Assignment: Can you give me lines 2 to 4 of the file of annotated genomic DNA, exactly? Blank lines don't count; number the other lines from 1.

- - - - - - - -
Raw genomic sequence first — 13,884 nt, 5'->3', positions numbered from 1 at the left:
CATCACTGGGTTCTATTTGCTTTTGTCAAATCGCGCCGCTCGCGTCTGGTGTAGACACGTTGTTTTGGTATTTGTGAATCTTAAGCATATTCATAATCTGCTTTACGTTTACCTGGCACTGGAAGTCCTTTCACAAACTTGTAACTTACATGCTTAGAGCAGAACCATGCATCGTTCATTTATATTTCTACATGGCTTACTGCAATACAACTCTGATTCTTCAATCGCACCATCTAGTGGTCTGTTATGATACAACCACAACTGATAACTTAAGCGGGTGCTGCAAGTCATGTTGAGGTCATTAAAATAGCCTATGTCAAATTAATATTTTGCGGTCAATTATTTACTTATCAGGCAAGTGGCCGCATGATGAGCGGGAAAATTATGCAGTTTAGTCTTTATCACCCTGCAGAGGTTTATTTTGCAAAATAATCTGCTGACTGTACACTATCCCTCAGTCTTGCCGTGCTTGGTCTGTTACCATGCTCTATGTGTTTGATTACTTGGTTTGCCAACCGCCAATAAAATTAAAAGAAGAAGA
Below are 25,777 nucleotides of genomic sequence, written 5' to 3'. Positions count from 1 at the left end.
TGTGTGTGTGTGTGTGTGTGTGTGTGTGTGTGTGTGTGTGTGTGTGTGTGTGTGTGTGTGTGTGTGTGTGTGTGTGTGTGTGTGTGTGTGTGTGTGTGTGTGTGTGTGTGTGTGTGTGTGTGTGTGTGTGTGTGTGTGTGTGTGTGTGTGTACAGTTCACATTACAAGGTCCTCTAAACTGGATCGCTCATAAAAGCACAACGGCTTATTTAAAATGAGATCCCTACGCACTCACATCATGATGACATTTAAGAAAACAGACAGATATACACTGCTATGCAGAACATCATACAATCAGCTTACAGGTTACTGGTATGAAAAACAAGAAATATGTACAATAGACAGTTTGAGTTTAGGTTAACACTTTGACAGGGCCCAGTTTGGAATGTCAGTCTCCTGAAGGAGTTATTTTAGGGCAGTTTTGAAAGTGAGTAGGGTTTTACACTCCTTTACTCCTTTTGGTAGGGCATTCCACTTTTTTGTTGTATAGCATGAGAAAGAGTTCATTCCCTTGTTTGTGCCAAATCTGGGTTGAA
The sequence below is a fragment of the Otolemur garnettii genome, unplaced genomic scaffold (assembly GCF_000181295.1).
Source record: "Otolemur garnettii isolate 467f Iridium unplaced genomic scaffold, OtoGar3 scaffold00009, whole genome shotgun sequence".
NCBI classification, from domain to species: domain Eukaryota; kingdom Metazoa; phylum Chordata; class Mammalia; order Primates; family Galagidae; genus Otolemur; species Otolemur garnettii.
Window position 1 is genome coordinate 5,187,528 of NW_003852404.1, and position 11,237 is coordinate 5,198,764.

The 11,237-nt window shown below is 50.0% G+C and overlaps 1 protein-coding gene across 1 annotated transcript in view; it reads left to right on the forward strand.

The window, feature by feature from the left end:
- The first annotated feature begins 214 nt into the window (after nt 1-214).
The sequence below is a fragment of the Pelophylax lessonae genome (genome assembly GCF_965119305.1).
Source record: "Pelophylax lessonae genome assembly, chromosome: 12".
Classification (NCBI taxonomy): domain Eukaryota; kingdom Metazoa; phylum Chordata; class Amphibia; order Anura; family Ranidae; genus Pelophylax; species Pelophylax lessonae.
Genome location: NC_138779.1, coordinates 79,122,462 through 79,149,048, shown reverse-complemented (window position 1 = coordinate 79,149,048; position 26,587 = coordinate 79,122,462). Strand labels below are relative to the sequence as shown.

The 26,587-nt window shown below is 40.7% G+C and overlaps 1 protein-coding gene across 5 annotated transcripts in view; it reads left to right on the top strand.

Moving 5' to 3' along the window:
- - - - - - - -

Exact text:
CATCACTGGGTTCTATTTGCTTTTGTCAAATCGCGCCGCTCGCGTCTGGTGTAGACACGTTGTTTTGGTATTTGTGAATCTTAAGCATATTCATAATCTGCTTTACGTTTACCTGGCACTGGAAGTCCTTTCACAAACTTGTAACTTACATGCTTAGAGCAGAACCATGCATCGTTCATTTATATTTCTACATGGCTTACTGCAATACAACTCTGATTCTTCAATCGCACCATCTAGTGGTCTGTTATGATACAACCACAACTGATAACTTAAGCGGGTGCTGCAAGTCATGTTGAGGTCATTAAAATAGCCTATGTCAAATTAATATTTTGCGGTCAATTATTTACTTATCAGGCAAGTGGCCGCATGATGAGCGGGAAAATTATGCAGTTTAGTCTTTATCACCCTGCAGAGGTTTATTTTGCAAAATAATCTGCTGACTGTACACTATCCCTCAGTCTTGCCGTGCTTGGTCTGTTACCATGCTCTATGTGTTTGATTACTTGGTTTGCCAACCGCCAATAAAATTAAAAGAAGAAGA
Below are 25,777 nucleotides of genomic sequence, written 5' to 3'. Positions count from 1 at the left end.
TGTGTGTGTGTGTGTGTGTGTGTGTGTGTGTGTGTGTGTGTGTGTGTGTGTGTGTGTGTGTGTGTGTGTGTGTGTGTGTGTGTGTGTGTGTGTGTGTGTGTGTGTGTGTGTGTGTGTGTGTGTGTGTGTGTGTGTGTGTGTGTGTGTGTGTACAGTTCACATTACAAGGTCCTCTAAACTGGATCGCTCATAAAAGCACAACGGCTTATTTAAAATGAGATCCCTACGCACTCACATCATGATGACATTTAAGAAAACAGACAGATATACACTGCTATGCAGAACATCATACAATCAGCTTACAGGTTACTGGTATGAAAAACAAGAAATATGTACAATAGACAGTTTGAGTTTAGGTTAACACTTTGACAGGGCCCAGTTTGGAATGTCAGTCTCCTGAAGGAGTTATTTTAGGGCAGTTTTGAAAGTGAGTAGGGTTTTACACTCCTTTACTCCTTTTGGTAGGGCATTCCACTTTTTTGTTGTATAGCATGAGAAAGAGTTCATTCCCTTGTTTGTGCCAAATCTGGGTTGAA